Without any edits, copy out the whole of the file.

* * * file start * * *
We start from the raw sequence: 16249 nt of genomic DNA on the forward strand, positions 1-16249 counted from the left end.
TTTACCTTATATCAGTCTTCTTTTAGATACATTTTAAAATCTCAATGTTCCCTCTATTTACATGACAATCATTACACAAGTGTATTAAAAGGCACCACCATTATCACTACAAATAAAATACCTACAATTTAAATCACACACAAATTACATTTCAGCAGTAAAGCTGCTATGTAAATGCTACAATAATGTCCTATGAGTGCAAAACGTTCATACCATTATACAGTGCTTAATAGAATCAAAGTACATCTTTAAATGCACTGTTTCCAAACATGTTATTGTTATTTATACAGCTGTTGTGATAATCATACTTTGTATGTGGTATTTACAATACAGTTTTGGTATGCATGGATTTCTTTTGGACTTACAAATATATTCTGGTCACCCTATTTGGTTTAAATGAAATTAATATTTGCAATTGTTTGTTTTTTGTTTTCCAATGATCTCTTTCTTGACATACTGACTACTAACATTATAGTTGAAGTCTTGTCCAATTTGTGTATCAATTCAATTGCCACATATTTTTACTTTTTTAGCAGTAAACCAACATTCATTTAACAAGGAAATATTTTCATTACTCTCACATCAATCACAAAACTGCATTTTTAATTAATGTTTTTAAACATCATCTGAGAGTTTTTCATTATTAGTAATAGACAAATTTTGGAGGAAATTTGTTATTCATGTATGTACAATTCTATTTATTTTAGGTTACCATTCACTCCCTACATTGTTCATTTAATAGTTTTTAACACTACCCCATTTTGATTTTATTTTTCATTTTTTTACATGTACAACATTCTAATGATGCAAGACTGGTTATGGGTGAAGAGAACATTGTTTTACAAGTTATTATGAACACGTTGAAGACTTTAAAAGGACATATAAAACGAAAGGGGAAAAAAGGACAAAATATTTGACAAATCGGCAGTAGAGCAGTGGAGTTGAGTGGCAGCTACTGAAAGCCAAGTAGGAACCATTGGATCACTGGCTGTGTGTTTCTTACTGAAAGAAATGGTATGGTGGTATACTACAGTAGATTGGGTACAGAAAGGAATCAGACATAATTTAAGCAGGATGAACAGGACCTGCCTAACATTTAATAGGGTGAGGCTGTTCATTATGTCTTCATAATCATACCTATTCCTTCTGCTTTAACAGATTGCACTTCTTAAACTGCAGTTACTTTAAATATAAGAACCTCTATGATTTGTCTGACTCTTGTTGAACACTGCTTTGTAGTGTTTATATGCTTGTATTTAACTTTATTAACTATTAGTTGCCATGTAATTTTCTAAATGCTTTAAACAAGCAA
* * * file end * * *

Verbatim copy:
We start from the raw sequence: 16249 nt of genomic DNA on the forward strand, positions 1-16249 counted from the left end.
TTTACCTTATATCAGTCTTCTTTTAGATACATTTTAAAATCTCAATGTTCCCTCTATTTACATGACAATCATTACACAAGTGTATTAAAAGGCACCACCATTATCACTACAAATAAAATACCTACAATTTAAATCACACACAAATTACATTTCAGCAGTAAAGCTGCTATGTAAATGCTACAATAATGTCCTATGAGTGCAAAACGTTCATACCATTATACAGTGCTTAATAGAATCAAAGTACATCTTTAAATGCACTGTTTCCAAACATGTTATTGTTATTTATACAGCTGTTGTGATAATCATACTTTGTATGTGGTATTTACAATACAGTTTTGGTATGCATGGATTTCTTTTGGACTTACAAATATATTCTGGTCACCCTATTTGGTTTAAATGAAATTAATATTTGCAATTGTTTGTTTTTTGTTTTCCAATGATCTCTTTCTTGACATACTGACTACTAACATTATAGTTGAAGTCTTGTCCAATTTGTGTATCAATTCAATTGCCACATATTTTTACTTTTTTAGCAGTAAACCAACATTCATTTAACAAGGAAATATTTTCATTACTCTCACATCAATCACAAAACTGCATTTTTAATTAATGTTTTTAAACATCATCTGAGAGTTTTTCATTATTAGTAATAGACAAATTTTGGAGGAAATTTGTTATTCATGTATGTACAATTCTATTTATTTTAGGTTACCATTCACTCCCTACATTGTTCATTTAATAGTTTTTAACACTACCCCATTTTGATTTTATTTTTCATTTTTTTACATGTACAACATTCTAATGATGCAAGACTGGTTATGGGTGAAGAGAACATTGTTTTACAAGTTATTATGAACACGTTGAAGACTTTAAAAGGACATATAAAACGAAAGGGGAAAAAAGGACAAAATATTTGACAAATCGGCAGTAGAGCAGTGGAGTTGAGTGGCAGCTACTGAAAGCCAAGTAGGAACCATTGGATCACTGGCTGTGTGTTTCTTACTGAAAGAAATGGTATGGTGGTATACTACAGTAGATTGGGTACAGAAAGGAATCAGACATAATTTAAGCAGGATGAACAGGACCTGCCTAACATTTAATAGGGTGAGGCTGTTCATTATGTCTTCATAATCATACCTATTCCTTCTGCTTTAACAGATTGCACTTCTTAAACTGCAGTTACTTTAAATATAAGAACCTCTATGATTTGTCTGACTCTTGTTGAACACTGCTTTGTAGTGTTTATATGCTTGTATTTAACTTTATTAACTATTAGTTGCCATGTAATTTTCTAAATGCTTTAAACAAGCAA